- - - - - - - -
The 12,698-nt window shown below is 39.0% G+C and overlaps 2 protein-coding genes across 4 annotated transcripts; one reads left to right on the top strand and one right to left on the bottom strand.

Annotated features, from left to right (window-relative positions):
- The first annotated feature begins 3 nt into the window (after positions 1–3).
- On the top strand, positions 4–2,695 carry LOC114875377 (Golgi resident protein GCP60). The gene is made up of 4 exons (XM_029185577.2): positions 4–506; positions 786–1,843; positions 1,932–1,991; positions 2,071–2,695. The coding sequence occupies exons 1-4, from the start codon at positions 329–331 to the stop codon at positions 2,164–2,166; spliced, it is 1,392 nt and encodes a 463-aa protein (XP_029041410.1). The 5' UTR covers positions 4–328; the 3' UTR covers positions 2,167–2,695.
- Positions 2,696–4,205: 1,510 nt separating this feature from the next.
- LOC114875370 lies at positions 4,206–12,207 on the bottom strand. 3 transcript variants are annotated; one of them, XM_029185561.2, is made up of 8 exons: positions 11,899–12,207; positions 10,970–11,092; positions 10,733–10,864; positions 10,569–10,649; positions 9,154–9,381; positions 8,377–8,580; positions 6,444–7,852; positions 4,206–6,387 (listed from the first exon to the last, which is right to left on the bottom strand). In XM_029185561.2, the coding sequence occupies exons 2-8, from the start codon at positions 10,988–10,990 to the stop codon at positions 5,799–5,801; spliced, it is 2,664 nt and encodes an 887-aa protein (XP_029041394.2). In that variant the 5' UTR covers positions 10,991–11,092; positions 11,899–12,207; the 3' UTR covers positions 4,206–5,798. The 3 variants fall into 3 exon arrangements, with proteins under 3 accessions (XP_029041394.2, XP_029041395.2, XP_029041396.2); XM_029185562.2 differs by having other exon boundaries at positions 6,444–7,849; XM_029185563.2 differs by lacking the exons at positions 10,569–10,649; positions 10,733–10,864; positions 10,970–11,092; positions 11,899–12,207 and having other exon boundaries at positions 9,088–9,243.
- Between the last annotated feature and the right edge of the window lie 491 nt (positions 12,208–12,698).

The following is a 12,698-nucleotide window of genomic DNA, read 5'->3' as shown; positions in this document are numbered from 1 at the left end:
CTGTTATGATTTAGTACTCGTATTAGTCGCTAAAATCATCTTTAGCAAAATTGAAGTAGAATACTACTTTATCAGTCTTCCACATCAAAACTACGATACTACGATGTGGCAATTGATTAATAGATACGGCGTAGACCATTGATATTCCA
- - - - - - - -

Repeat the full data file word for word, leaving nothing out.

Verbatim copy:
The 12,698-nt window shown below is 39.0% G+C and overlaps 2 protein-coding genes across 4 annotated transcripts; one reads left to right on the top strand and one right to left on the bottom strand.

Annotated features, from left to right (window-relative positions):
- The first annotated feature begins 3 nt into the window (after positions 1–3).
- On the top strand, positions 4–2,695 carry LOC114875377 (Golgi resident protein GCP60). The gene is made up of 4 exons (XM_029185577.2): positions 4–506; positions 786–1,843; positions 1,932–1,991; positions 2,071–2,695. The coding sequence occupies exons 1-4, from the start codon at positions 329–331 to the stop codon at positions 2,164–2,166; spliced, it is 1,392 nt and encodes a 463-aa protein (XP_029041410.1). The 5' UTR covers positions 4–328; the 3' UTR covers positions 2,167–2,695.
- Positions 2,696–4,205: 1,510 nt separating this feature from the next.
- LOC114875370 lies at positions 4,206–12,207 on the bottom strand. 3 transcript variants are annotated; one of them, XM_029185561.2, is made up of 8 exons: positions 11,899–12,207; positions 10,970–11,092; positions 10,733–10,864; positions 10,569–10,649; positions 9,154–9,381; positions 8,377–8,580; positions 6,444–7,852; positions 4,206–6,387 (listed from the first exon to the last, which is right to left on the bottom strand). In XM_029185561.2, the coding sequence occupies exons 2-8, from the start codon at positions 10,988–10,990 to the stop codon at positions 5,799–5,801; spliced, it is 2,664 nt and encodes an 887-aa protein (XP_029041394.2). In that variant the 5' UTR covers positions 10,991–11,092; positions 11,899–12,207; the 3' UTR covers positions 4,206–5,798. The 3 variants fall into 3 exon arrangements, with proteins under 3 accessions (XP_029041394.2, XP_029041395.2, XP_029041396.2); XM_029185562.2 differs by having other exon boundaries at positions 6,444–7,849; XM_029185563.2 differs by lacking the exons at positions 10,569–10,649; positions 10,733–10,864; positions 10,970–11,092; positions 11,899–12,207 and having other exon boundaries at positions 9,088–9,243.
- Between the last annotated feature and the right edge of the window lie 491 nt (positions 12,208–12,698).

The following is a 12,698-nucleotide window of genomic DNA, read 5'->3' as shown; positions in this document are numbered from 1 at the left end:
CTGTTATGATTTAGTACTCGTATTAGTCGCTAAAATCATCTTTAGCAAAATTGAAGTAGAATACTACTTTATCAGTCTTCCACATCAAAACTACGATACTACGATGTGGCAATTGATTAATAGATACGGCGTAGACCATTGATATTCCA